What will the different phases of the expedition look like?
In the Central Arctic there’s only the ocean, which is covered by a sheet of ice. And it’s that force of nature – the ice sheet – that will determine the course of our expedition. We’ll begin in September 2019 and proceed with the research icebreaker Polarstern to the Siberian sea ice, which will still be thin at that time of year. Once there, we’ll look for a stable floe to drop anchor on. We’ll then drift along with the floe through the ice of the Central Arctic, which will grow thicker as the winter progresses. One year later, we should have reached the Fram Strait between Greenland and Svalbard. In the course of that year, a total of 600 people will take part in the six cruise legs.
That sounds like a huge challenge from a logistics standpoint.
To provide suitable logistical support for the expedition, not only Polarstern but also four additional icebreakers are called for. In addition, at least three research aircraft will be involved, some of which will land and refuel at a landing strip prepared on the ice near Polarstern. Thanks to this “filling station at the North Pole”, for the first time the planes will be able to go on extended flight campaigns in the Central Arctic. We’ll also be setting up fuel depots on islands off the coast of Siberia; they’ll serve as bases, allowing Polarstern to be reached by helicopter and expedition members to be evacuated if need be – a contingency plan for medical emergencies on board. Plus we’ll establish an entire network of stations on the ice all around the ship. We’ll visit some of the stations, located within a 50-kilometre radius of Polarstern, by helicopter on a regular basis – and all these aspects are logistical operations that have never before been attempted in this part of the world.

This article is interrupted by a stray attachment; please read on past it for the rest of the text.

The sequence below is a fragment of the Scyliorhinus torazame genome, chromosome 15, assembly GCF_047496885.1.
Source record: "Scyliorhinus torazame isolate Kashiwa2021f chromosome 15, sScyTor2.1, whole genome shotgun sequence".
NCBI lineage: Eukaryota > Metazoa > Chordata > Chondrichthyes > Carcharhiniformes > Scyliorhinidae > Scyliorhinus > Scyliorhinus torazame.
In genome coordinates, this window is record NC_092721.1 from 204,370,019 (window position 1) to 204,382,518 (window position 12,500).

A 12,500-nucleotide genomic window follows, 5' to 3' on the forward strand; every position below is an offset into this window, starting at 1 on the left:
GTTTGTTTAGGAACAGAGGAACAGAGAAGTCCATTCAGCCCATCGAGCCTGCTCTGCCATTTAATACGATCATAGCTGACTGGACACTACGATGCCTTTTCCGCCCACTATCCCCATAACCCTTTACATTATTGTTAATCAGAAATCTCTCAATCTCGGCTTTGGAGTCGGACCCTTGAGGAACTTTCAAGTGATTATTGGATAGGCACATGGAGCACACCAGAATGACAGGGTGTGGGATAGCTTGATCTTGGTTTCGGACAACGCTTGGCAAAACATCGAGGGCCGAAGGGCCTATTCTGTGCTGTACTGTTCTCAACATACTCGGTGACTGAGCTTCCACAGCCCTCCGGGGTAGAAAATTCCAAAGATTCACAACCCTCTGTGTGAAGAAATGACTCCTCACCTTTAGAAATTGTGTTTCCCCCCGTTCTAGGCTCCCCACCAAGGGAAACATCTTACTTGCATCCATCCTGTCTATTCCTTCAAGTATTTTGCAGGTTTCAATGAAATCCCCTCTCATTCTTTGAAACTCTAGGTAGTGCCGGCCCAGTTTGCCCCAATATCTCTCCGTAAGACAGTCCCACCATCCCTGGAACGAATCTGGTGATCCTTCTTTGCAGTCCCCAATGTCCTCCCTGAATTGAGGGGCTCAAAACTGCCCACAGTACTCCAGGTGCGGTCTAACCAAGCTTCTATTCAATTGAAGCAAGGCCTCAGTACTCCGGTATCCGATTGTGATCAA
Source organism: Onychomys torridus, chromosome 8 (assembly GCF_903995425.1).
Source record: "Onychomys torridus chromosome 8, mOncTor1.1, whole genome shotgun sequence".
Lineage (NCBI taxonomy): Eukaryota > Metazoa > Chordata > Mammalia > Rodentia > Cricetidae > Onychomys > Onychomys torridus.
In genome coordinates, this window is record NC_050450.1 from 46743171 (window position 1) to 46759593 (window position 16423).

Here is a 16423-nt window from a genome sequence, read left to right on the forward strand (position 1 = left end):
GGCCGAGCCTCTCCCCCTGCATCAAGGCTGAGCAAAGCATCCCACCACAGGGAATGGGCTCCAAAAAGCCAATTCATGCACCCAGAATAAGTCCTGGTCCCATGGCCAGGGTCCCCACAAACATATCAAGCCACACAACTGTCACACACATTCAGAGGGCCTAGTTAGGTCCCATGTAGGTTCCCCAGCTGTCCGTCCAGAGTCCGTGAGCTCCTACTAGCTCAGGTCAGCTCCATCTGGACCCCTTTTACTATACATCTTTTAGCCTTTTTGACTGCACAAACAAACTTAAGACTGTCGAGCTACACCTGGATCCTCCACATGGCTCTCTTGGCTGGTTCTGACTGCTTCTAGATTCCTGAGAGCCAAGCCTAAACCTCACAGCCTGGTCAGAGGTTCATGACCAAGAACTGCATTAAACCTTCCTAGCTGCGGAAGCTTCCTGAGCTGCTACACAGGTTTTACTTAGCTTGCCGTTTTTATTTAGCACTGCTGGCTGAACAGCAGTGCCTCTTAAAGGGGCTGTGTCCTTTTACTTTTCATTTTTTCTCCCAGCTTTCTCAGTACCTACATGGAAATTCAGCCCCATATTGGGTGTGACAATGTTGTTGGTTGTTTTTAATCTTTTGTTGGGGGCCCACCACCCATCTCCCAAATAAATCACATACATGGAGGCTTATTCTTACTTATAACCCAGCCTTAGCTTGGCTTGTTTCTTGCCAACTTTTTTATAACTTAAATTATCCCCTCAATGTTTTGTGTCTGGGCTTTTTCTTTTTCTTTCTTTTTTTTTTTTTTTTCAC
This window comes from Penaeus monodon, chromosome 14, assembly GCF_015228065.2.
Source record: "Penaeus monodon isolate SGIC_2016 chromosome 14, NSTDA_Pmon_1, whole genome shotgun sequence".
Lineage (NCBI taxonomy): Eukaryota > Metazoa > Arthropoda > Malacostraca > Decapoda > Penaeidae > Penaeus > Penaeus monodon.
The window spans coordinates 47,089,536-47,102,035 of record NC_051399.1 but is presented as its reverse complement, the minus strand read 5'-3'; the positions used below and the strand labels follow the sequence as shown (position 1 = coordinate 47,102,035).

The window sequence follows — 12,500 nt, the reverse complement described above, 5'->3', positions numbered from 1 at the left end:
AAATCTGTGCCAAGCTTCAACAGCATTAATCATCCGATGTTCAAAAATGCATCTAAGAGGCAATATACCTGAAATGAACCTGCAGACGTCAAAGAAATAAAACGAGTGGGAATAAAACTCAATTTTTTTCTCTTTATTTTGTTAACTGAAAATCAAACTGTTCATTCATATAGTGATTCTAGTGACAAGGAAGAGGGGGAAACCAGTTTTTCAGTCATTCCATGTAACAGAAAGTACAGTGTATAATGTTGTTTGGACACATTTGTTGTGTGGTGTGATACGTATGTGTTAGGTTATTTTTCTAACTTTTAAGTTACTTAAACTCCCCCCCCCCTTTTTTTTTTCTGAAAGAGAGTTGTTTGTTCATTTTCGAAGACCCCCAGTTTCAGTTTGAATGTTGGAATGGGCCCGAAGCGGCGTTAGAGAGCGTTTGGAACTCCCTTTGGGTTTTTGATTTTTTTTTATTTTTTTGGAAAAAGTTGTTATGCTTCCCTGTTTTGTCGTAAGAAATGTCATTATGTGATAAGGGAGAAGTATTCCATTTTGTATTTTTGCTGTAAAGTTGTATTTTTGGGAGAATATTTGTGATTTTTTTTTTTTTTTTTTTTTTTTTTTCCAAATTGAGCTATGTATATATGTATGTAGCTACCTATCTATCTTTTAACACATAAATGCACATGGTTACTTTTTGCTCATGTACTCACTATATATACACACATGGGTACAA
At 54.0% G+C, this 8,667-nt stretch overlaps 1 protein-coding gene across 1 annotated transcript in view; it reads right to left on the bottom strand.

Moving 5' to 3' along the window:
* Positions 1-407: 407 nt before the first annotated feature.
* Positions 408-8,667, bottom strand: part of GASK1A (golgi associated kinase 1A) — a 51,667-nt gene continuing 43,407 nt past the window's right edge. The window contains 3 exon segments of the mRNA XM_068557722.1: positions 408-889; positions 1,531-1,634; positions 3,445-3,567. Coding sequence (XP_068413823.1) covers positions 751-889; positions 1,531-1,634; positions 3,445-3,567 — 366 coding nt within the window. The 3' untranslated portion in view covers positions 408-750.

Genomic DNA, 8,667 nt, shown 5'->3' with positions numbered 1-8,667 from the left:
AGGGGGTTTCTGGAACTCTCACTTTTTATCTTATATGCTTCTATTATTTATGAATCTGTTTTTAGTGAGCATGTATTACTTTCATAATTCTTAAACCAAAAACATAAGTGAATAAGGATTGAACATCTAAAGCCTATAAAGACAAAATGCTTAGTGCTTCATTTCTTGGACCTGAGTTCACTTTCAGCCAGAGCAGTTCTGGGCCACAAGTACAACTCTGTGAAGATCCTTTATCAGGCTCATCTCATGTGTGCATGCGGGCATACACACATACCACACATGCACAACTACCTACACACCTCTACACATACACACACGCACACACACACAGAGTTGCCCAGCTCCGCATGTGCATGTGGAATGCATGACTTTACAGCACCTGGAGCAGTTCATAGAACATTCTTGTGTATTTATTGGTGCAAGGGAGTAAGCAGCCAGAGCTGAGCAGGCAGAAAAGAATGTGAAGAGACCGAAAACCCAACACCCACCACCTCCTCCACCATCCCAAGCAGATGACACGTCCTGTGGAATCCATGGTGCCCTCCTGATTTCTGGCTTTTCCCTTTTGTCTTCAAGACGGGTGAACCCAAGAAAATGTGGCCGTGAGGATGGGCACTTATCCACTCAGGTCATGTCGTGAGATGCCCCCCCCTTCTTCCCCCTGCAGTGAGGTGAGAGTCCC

Why hasn’t anyone else attempted a transpolar drift since Nansen’s day?
Except for Nansen, almost no-one has dared to journey to the Central Arctic in winter, or to use the transpolar drift; there have been a handful of small Russian drift camps, which consisted of simple cabins on the ice floes, and the small sailing ship Tara, which was launched by a private organisation and allowed itself to become encased in the ice. But the research capabilities on these small platforms were fairly limited. The MOSAiC expedition will be the first ever to bring a modern research icebreaker and its unparalleled scientific resources to the Central Arctic in winter.
What sets MOSAiC apart from these past expeditions?
Definitely the scale; this is the largest research expedition to the Central Arctic there has ever been. We’re collaborating with more than 60 institutes from 17 countries. The number of participants alone is a wholly new dimension. In addition, there’s never been such a coordinated effort involving five icebreakers, which requires a complex choreography so that we can always be resupplied with fuel and provisions, and exchange staff, at just the right time. Nor has there ever been a comparable deployment of research aircraft in the Central Arctic. Normally our planes simply don’t have the range for extended campaigns. Taken together, these aspects will yield a breakthrough in our understanding of the Arctic climate system.